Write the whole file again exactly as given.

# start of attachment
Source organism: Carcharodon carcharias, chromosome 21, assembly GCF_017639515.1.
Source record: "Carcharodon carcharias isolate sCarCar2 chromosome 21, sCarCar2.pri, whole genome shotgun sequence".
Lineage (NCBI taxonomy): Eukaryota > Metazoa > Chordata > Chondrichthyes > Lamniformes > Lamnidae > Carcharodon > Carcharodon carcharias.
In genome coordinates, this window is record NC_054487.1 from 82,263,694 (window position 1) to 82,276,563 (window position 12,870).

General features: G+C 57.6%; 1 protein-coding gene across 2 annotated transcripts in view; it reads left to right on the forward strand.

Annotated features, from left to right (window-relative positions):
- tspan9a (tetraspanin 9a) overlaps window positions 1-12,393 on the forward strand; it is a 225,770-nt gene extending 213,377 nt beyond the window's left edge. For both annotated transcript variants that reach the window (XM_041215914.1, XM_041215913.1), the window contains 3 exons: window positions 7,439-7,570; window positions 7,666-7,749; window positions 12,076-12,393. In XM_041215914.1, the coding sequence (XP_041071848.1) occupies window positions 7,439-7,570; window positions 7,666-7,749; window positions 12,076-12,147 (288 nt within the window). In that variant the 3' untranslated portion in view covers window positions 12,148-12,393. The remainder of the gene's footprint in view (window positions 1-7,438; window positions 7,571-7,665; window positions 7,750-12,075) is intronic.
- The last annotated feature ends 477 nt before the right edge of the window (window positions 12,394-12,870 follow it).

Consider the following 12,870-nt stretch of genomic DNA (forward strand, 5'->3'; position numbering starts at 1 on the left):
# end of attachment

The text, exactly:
Source organism: Carcharodon carcharias, chromosome 21, assembly GCF_017639515.1.
Source record: "Carcharodon carcharias isolate sCarCar2 chromosome 21, sCarCar2.pri, whole genome shotgun sequence".
Lineage (NCBI taxonomy): Eukaryota > Metazoa > Chordata > Chondrichthyes > Lamniformes > Lamnidae > Carcharodon > Carcharodon carcharias.
In genome coordinates, this window is record NC_054487.1 from 82,263,694 (window position 1) to 82,276,563 (window position 12,870).

General features: G+C 57.6%; 1 protein-coding gene across 2 annotated transcripts in view; it reads left to right on the forward strand.

Annotated features, from left to right (window-relative positions):
- tspan9a (tetraspanin 9a) overlaps window positions 1-12,393 on the forward strand; it is a 225,770-nt gene extending 213,377 nt beyond the window's left edge. For both annotated transcript variants that reach the window (XM_041215914.1, XM_041215913.1), the window contains 3 exons: window positions 7,439-7,570; window positions 7,666-7,749; window positions 12,076-12,393. In XM_041215914.1, the coding sequence (XP_041071848.1) occupies window positions 7,439-7,570; window positions 7,666-7,749; window positions 12,076-12,147 (288 nt within the window). In that variant the 3' untranslated portion in view covers window positions 12,148-12,393. The remainder of the gene's footprint in view (window positions 1-7,438; window positions 7,571-7,665; window positions 7,750-12,075) is intronic.
- The last annotated feature ends 477 nt before the right edge of the window (window positions 12,394-12,870 follow it).

Consider the following 12,870-nt stretch of genomic DNA (forward strand, 5'->3'; position numbering starts at 1 on the left):